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Latest MVC Preop Testing Report Features New Figures and Data

Latest MVC Preop Testing Report Features New Figures and Data

This week MVC distributed its second preoperative testing push report of 2022, providing members with another opportunity to benchmark their testing practices. MVC first introduced its preoperative testing push reports in 2021 to help members reduce the use of unnecessary testing for surgical procedures. Preoperative testing, especially for low-risk surgeries, often provides no clinical benefits to patients but is ordered regularly at hospitals across Michigan.

The report distributed this week had many similarities to the version distributed earlier this year in April, namely that members continued to see their rates across a variety of tests for three elective, low-risk procedures performed in outpatient settings: laparoscopic cholecystectomy, laparoscopic inguinal hernia repair, and lumpectomy. Claims were evaluated for the index event as well as 30 days prior to the procedures for the following common tests: electrocardiogram (ECGs), echocardiogram, cardiac stress test, complete blood count, basic metabolic panel, coagulation studies, urinalysis, chest x-ray, and pulmonary function.

The latest report has a few key differences from the spring version, the most significant of which is that it utilizes claims from Blue Cross Blue Shield of Michigan (BCBSM) and Blue Care Network (BCN) plans exclusively. This allows members to see MVC’s most up-to-date data; the report includes index admissions from 1/1/2019 through 12/31/2021. In addition, since the report contains BCBSM/BCN data only, there is no case count suppression, whereas members would only see their data in the spring version if they had at least 11 cases in each year of data for the three combined conditions.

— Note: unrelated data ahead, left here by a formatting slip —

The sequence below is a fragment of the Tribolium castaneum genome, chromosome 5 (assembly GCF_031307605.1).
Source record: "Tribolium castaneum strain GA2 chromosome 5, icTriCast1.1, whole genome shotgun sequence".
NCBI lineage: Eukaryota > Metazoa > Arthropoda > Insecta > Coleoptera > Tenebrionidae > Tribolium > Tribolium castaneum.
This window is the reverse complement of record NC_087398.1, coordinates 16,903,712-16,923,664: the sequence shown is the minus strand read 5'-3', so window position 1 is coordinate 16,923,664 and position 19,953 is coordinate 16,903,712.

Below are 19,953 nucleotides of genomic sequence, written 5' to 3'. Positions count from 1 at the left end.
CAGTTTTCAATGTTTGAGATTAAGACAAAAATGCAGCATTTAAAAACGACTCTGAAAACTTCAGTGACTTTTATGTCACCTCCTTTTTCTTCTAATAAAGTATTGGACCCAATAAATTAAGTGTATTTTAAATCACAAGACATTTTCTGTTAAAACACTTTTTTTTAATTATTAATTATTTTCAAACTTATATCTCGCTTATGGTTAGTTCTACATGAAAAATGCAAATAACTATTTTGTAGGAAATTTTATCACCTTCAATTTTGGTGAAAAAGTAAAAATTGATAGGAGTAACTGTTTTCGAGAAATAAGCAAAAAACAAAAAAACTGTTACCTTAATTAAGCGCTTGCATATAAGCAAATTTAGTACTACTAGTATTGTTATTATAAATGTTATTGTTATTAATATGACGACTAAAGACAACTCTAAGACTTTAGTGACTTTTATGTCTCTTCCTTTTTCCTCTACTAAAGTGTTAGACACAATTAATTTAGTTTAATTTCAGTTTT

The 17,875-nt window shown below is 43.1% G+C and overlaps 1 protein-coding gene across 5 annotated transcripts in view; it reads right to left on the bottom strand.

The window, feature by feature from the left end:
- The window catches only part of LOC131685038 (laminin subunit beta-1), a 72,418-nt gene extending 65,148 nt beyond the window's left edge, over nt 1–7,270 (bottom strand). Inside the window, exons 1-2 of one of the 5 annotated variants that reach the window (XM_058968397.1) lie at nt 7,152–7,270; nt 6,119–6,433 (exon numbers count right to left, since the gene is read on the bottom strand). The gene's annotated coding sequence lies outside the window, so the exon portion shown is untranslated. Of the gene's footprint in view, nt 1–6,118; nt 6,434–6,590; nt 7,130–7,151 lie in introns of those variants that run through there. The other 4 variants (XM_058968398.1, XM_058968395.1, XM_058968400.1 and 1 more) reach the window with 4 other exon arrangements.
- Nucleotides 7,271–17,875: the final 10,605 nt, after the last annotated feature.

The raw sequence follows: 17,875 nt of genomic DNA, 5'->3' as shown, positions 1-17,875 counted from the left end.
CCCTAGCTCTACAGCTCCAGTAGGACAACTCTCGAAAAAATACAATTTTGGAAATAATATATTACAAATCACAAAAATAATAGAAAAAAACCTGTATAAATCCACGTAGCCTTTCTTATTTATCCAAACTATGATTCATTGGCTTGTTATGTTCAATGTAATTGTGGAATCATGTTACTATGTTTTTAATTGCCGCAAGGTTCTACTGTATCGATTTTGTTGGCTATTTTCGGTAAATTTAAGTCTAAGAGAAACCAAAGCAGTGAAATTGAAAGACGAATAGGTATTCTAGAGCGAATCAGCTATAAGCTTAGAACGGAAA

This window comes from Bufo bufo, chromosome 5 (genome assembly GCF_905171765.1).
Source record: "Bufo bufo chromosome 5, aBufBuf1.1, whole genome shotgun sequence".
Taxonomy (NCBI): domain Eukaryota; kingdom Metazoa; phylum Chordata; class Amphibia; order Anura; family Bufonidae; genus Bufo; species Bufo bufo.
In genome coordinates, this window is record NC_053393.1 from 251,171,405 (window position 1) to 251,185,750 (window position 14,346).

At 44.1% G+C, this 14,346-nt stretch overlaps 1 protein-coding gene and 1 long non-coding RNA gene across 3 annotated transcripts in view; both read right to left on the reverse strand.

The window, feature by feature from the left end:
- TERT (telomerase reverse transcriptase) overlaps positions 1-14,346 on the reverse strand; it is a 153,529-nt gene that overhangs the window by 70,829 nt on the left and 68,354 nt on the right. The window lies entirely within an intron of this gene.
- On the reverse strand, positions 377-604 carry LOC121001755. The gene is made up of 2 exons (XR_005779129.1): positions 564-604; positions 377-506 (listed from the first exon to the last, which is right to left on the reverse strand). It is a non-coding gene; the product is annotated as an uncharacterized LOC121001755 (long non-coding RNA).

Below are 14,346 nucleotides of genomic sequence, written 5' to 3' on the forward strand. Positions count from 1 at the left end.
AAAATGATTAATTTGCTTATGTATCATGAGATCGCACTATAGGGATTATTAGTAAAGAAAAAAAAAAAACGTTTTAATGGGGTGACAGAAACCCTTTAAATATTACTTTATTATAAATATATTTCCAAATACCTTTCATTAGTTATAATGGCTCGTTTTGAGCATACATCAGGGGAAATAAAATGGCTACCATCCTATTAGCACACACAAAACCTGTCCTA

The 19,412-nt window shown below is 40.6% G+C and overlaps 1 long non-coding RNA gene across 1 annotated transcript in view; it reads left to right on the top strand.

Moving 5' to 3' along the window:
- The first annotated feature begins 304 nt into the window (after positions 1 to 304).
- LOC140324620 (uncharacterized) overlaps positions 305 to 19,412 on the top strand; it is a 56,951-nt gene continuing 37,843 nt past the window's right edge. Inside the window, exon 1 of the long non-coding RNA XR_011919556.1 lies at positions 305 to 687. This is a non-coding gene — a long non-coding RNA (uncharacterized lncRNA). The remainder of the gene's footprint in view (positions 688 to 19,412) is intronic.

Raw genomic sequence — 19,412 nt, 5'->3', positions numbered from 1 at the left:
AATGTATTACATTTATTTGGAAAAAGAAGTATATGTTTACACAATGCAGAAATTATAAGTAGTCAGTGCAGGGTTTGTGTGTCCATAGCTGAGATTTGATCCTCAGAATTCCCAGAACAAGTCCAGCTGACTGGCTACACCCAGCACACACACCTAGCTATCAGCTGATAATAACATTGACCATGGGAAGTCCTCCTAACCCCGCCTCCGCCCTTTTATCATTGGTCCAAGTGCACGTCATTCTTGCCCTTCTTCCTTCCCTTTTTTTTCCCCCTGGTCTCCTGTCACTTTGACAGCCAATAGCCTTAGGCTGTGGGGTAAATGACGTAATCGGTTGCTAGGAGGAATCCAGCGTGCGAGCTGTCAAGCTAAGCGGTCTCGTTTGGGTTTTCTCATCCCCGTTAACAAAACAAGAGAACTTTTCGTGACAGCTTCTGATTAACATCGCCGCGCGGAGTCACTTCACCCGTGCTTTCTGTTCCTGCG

The reports received by members this week included several new figures. Similar to other MVC push reports, members will now see a patient snapshot table that provides additional information about the report’s patient population. For this, MVC chose to include patient characteristics such as age, zip code, and comorbidities. Generally speaking, there were more comorbidities among patients who underwent preoperative testing compared to patients with one or no comorbidities (see Figure 1). However, the majority of patients who complete a preoperative test do not have multiple comorbidities. There were also observed differences in testing rates by age. In general, patients who had preoperative testing were older on average than patients who had no preoperative testing.

Figure 1.

Another new figure showcased the overall preoperative testing rates by year. This trend graph showed members how their overall rate for any preoperative testing compared in 2019, 2020, and 2021, and it included data points for the MVC average and regional comparison groups (see Figure 2). The key finding for this figure was that there has been very little change in testing rates over time when looking at overall preoperative testing practices. This means that, in general, the prevalence of low-value preoperative testing has remained consistently high overall across the collaborative for three years and likely longer.

Figure 2.